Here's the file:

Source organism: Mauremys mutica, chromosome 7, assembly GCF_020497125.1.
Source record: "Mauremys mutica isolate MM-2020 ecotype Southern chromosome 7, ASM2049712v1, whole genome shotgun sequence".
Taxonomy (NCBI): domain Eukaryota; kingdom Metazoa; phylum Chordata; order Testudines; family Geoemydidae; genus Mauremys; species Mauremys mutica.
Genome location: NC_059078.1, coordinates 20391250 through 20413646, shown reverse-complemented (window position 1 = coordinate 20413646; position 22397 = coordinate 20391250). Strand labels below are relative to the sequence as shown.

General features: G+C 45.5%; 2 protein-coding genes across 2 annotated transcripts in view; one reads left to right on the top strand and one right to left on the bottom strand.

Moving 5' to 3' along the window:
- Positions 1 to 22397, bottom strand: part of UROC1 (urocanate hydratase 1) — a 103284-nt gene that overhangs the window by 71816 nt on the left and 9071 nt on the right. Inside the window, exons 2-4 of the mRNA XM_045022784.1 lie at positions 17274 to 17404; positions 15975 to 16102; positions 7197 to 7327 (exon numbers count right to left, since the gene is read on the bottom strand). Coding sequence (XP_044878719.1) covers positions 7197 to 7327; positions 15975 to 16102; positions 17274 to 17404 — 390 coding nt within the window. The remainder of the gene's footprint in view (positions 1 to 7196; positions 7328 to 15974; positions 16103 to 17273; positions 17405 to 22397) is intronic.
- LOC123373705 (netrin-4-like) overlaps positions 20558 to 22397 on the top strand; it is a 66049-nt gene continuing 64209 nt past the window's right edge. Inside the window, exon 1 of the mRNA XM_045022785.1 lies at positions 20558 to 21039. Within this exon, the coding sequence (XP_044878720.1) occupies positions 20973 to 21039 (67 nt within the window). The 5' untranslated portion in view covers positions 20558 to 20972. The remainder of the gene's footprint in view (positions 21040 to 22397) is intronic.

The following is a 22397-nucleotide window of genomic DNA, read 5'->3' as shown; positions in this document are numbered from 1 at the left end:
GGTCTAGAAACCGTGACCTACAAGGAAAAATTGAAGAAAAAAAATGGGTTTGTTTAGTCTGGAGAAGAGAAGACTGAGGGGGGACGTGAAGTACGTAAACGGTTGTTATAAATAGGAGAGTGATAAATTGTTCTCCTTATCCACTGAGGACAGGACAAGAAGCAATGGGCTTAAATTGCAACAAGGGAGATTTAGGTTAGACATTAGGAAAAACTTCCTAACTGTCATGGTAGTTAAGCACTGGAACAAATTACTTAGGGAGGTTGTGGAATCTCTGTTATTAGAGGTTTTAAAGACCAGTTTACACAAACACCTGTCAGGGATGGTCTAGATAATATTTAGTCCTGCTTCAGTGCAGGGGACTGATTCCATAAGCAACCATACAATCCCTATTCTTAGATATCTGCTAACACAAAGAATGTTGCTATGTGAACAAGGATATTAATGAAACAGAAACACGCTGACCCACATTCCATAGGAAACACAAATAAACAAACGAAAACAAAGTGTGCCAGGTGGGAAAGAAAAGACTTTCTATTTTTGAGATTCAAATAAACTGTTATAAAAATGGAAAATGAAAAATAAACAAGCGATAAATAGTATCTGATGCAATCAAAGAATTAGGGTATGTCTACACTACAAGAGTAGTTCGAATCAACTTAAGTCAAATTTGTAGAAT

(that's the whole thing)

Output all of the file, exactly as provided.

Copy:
Source organism: Mauremys mutica, chromosome 7, assembly GCF_020497125.1.
Source record: "Mauremys mutica isolate MM-2020 ecotype Southern chromosome 7, ASM2049712v1, whole genome shotgun sequence".
Taxonomy (NCBI): domain Eukaryota; kingdom Metazoa; phylum Chordata; order Testudines; family Geoemydidae; genus Mauremys; species Mauremys mutica.
Genome location: NC_059078.1, coordinates 20391250 through 20413646, shown reverse-complemented (window position 1 = coordinate 20413646; position 22397 = coordinate 20391250). Strand labels below are relative to the sequence as shown.

General features: G+C 45.5%; 2 protein-coding genes across 2 annotated transcripts in view; one reads left to right on the top strand and one right to left on the bottom strand.

Moving 5' to 3' along the window:
- Positions 1 to 22397, bottom strand: part of UROC1 (urocanate hydratase 1) — a 103284-nt gene that overhangs the window by 71816 nt on the left and 9071 nt on the right. Inside the window, exons 2-4 of the mRNA XM_045022784.1 lie at positions 17274 to 17404; positions 15975 to 16102; positions 7197 to 7327 (exon numbers count right to left, since the gene is read on the bottom strand). Coding sequence (XP_044878719.1) covers positions 7197 to 7327; positions 15975 to 16102; positions 17274 to 17404 — 390 coding nt within the window. The remainder of the gene's footprint in view (positions 1 to 7196; positions 7328 to 15974; positions 16103 to 17273; positions 17405 to 22397) is intronic.
- LOC123373705 (netrin-4-like) overlaps positions 20558 to 22397 on the top strand; it is a 66049-nt gene continuing 64209 nt past the window's right edge. Inside the window, exon 1 of the mRNA XM_045022785.1 lies at positions 20558 to 21039. Within this exon, the coding sequence (XP_044878720.1) occupies positions 20973 to 21039 (67 nt within the window). The 5' untranslated portion in view covers positions 20558 to 20972. The remainder of the gene's footprint in view (positions 21040 to 22397) is intronic.

The following is a 22397-nucleotide window of genomic DNA, read 5'->3' as shown; positions in this document are numbered from 1 at the left end:
GGTCTAGAAACCGTGACCTACAAGGAAAAATTGAAGAAAAAAAATGGGTTTGTTTAGTCTGGAGAAGAGAAGACTGAGGGGGGACGTGAAGTACGTAAACGGTTGTTATAAATAGGAGAGTGATAAATTGTTCTCCTTATCCACTGAGGACAGGACAAGAAGCAATGGGCTTAAATTGCAACAAGGGAGATTTAGGTTAGACATTAGGAAAAACTTCCTAACTGTCATGGTAGTTAAGCACTGGAACAAATTACTTAGGGAGGTTGTGGAATCTCTGTTATTAGAGGTTTTAAAGACCAGTTTACACAAACACCTGTCAGGGATGGTCTAGATAATATTTAGTCCTGCTTCAGTGCAGGGGACTGATTCCATAAGCAACCATACAATCCCTATTCTTAGATATCTGCTAACACAAAGAATGTTGCTATGTGAACAAGGATATTAATGAAACAGAAACACGCTGACCCACATTCCATAGGAAACACAAATAAACAAACGAAAACAAAGTGTGCCAGGTGGGAAAGAAAAGACTTTCTATTTTTGAGATTCAAATAAACTGTTATAAAAATGGAAAATGAAAAATAAACAAGCGATAAATAGTATCTGATGCAATCAAAGAATTAGGGTATGTCTACACTACAAGAGTAGTTCGAATCAACTTAAGTCAAATTTGTAGAAT